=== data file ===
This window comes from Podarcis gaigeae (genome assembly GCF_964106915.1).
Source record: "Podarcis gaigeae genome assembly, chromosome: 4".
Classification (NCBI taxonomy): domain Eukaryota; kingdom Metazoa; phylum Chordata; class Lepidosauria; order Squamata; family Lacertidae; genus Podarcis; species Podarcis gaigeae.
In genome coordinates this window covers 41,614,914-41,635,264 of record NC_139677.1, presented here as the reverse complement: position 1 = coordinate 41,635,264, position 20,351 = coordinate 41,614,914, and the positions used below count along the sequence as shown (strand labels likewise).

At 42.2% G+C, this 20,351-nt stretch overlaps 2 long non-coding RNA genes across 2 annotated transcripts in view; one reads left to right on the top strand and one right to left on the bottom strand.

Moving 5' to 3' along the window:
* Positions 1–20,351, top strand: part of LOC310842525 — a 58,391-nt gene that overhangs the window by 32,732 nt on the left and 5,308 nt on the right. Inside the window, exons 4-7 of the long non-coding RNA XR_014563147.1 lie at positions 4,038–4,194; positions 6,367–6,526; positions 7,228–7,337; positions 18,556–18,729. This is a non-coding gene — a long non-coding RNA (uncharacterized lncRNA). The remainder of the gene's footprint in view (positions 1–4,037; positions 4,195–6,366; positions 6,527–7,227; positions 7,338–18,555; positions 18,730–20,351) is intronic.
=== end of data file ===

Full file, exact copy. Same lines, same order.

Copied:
This window comes from Podarcis gaigeae (genome assembly GCF_964106915.1).
Source record: "Podarcis gaigeae genome assembly, chromosome: 4".
Classification (NCBI taxonomy): domain Eukaryota; kingdom Metazoa; phylum Chordata; class Lepidosauria; order Squamata; family Lacertidae; genus Podarcis; species Podarcis gaigeae.
In genome coordinates this window covers 41,614,914-41,635,264 of record NC_139677.1, presented here as the reverse complement: position 1 = coordinate 41,635,264, position 20,351 = coordinate 41,614,914, and the positions used below count along the sequence as shown (strand labels likewise).

At 42.2% G+C, this 20,351-nt stretch overlaps 2 long non-coding RNA genes across 2 annotated transcripts in view; one reads left to right on the top strand and one right to left on the bottom strand.

Moving 5' to 3' along the window:
* Positions 1–20,351, top strand: part of LOC310842525 — a 58,391-nt gene that overhangs the window by 32,732 nt on the left and 5,308 nt on the right. Inside the window, exons 4-7 of the long non-coding RNA XR_014563147.1 lie at positions 4,038–4,194; positions 6,367–6,526; positions 7,228–7,337; positions 18,556–18,729. This is a non-coding gene — a long non-coding RNA (uncharacterized lncRNA). The remainder of the gene's footprint in view (positions 1–4,037; positions 4,195–6,366; positions 6,527–7,227; positions 7,338–18,555; positions 18,730–20,351) is intronic.